Speech delivered by Dr Mera Penehira on May 1st 2015 “Stop the forced closure of Aboriginal communities” rally held in Tamaki Makaurau (Auckland).
… And so we continue to fight for our land, our sea, our rivers, and our birds our children our mothers and fathers. It is a fight to retain them in OUR kaitiakitanga ( in OUR protection), to MAINTAIN them and glorify them as they soooo deserve and as has been done for many generations before US.
I was recently asked if I would be prepared to put my baby on the line in battle for the land and forced to consider fully my real life politics, my preparedness for battle of a different nature than I am familiar with in everyday speak… WE come of land and people who have fought to still be here. The battles have cost lives; the battles have maintained and retained the life and kaitiakitanga (PROTECTION) of our mother Papatūānuku.
My response back to the woman who asked the question of life or death of my baby for the land, was to rephrase the question …‘Would I be prepared to put my mother on the line in battle for my baby, OR would I see the death of my mother for the life of my baby?’
The land is OUR mother, she is US, she is OUR baby and to lose Papuatanuku (OUR land) is to ultimately lose all. To lose what is present, past and future. And so my answer is yes, I would fight. YES WE WILL FIGHT … WE WILL fight for OUR babies and WE WILL FIGHT FOR OUR MOTHERS AND GRANDMOTHERS. Because UNDERSTAND THIS: to save Papatūānuku MOTHER EARTH … IS to save pēpi, OUR BABIES and FUTURE GENERATIONS . Would I lose my baby for my mother by choice? Never! “Ko tou uri ka whai mai i ou koutou tapuwae” (our offspring follow in our footsteps). What point is the land if there is no one to walk on her? What point is a mother without children? What point is the battle when those for whom we fight no longer exist? And as I wrote this piece I was reminded of the words of someone else’s rhyme … ‘not to fight is to commit suicide’. We pick up our arms and we fight these battles because we are on a battlefield, whether we like it or not we have been born here in this time that often requires us to be warriors. It is our responsibility to our land, it is our life and we are grateful for her in every respect.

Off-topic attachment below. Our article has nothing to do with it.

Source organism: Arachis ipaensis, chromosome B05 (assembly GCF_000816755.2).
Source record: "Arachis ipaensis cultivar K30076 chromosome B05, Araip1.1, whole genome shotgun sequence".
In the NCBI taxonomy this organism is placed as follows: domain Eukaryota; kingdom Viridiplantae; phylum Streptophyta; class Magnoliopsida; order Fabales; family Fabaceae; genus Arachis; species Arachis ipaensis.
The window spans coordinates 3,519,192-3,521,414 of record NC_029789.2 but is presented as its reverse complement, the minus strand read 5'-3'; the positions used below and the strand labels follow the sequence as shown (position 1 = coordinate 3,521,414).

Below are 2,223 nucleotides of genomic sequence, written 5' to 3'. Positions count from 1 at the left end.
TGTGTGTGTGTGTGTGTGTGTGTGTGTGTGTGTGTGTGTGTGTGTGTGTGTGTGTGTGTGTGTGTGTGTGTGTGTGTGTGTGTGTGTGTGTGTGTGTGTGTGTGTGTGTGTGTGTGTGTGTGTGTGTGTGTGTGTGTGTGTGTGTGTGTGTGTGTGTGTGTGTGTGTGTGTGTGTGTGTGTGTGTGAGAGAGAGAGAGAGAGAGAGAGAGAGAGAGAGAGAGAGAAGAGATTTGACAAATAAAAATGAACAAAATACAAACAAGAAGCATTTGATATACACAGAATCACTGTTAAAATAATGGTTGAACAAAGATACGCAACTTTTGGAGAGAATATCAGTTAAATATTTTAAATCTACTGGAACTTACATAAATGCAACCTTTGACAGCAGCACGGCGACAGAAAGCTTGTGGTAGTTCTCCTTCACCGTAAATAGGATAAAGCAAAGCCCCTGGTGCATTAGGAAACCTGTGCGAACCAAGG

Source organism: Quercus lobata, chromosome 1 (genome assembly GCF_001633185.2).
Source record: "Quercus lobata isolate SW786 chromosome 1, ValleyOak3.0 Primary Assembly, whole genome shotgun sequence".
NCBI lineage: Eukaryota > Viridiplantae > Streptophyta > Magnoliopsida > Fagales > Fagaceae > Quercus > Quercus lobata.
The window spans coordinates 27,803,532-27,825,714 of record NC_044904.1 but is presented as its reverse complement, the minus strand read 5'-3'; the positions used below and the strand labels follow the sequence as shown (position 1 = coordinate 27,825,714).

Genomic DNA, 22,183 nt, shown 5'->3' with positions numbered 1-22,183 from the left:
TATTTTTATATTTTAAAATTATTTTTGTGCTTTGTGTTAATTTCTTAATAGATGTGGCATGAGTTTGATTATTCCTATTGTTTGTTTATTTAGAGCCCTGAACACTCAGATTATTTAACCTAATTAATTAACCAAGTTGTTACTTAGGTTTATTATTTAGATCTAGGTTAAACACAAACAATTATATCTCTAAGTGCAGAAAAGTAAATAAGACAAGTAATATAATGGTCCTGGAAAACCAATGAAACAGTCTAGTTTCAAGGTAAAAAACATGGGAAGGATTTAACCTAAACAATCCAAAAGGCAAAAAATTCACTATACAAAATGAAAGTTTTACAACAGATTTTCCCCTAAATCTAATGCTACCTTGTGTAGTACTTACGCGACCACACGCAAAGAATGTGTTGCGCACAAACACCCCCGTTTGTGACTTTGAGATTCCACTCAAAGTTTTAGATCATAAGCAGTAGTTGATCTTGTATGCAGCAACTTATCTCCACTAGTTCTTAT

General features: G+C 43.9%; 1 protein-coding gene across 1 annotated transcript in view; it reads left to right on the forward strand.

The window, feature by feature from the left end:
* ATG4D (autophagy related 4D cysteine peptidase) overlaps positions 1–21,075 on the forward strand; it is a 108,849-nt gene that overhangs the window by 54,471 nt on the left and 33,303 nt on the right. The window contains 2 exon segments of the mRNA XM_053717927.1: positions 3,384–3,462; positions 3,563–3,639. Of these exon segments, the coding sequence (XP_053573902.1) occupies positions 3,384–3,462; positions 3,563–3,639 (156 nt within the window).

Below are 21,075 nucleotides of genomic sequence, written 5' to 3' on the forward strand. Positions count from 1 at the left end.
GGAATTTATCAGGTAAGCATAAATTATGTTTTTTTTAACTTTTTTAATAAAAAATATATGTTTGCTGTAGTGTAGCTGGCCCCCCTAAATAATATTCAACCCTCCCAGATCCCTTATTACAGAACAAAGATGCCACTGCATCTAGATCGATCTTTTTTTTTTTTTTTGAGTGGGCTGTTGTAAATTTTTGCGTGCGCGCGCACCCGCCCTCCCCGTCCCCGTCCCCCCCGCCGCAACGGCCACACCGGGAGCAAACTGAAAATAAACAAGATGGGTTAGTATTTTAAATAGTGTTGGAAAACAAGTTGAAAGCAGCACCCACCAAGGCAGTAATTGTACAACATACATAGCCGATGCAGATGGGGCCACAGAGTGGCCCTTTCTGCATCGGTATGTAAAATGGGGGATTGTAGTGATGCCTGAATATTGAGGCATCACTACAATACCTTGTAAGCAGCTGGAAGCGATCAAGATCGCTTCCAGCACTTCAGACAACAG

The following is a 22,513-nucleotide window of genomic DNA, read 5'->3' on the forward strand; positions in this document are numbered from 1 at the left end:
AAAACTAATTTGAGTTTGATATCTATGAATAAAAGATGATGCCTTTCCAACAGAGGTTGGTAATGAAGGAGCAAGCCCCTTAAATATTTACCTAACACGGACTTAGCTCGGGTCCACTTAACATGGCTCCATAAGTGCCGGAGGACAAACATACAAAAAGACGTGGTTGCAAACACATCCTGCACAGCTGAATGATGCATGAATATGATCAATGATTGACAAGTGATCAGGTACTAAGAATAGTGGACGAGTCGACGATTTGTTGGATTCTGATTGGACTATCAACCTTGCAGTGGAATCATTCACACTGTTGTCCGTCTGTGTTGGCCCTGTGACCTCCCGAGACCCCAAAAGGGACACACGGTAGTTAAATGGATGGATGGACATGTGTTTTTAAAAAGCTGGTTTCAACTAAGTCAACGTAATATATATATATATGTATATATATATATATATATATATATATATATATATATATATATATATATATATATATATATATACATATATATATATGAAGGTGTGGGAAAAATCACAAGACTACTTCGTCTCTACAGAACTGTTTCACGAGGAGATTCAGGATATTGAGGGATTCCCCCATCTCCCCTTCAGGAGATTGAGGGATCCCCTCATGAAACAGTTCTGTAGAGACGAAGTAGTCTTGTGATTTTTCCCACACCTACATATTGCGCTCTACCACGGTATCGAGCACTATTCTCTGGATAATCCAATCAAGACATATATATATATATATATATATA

This work we do, this gathering we are all now a part of … It is about: HEART, MIND, BODY and SOUL! From generations before, from lifetimes before … FOREVER we as Indigenous peoples have been a part of our sacred lands, not just connected … WE ARE BORN OF THESE LANDS! TANGATA WHENUA! WE ARE THE LAND AND SHE IS US!
SHAME Australia! To dare try and break this bond!
SHAME Australia! To dare ignore the rights of Indigenous peoples!
SHAME Australia! To dare lay your police physical brutality and abuse on Indigenous peoples!
We Maori stand in solidarity today with our brothers and sisters across the ocean of Te Tai o Rehua!
We stand in solidarity with all of our relations across the globe presently fighting for the protection of their ancestral lands.
Navigating across the ocean of Te Moana Nui a Kiwa … We can this evening, congratulate Kanaka Maoli in Hawaii who stand strong to protect Mauna Kea, and who today witnessed the significant back down of the Office of Hawaiian affairs … who now as a direct result of the Protect Mauna Kea actions, have rescinded their original support for the building of a Thirty Metre Telescope on Mauna Kea. Sovereignty! Rangatiratanga! Although not the FULL endorsement of ‘opposition’ that the people have clearly voted for as is required, it is still a significant move in that direction, and does signal clearly an achievement of the people’s voice, mana and commitment.
Returning closer to home … WHITE AUSTRALIA … YOU DO HAVE A BLACK HISTORY. WE ARE here today to ensure, that this history WILL NOT include the forced closure of Aboriginal communities. We are here to stop cultural genocide. We are here in solidarity for the protection of ancestral lands!
Tihei mouri ora! Tihei mouri tangata! Tihei mouri whenua!
Dr Mera Penehira
Ngati Raukawa ki Otaki; Rangitaane; NgaiTeRangi
Director Postgraduate and Lecturer
Te Puna Wananga
University of Auckland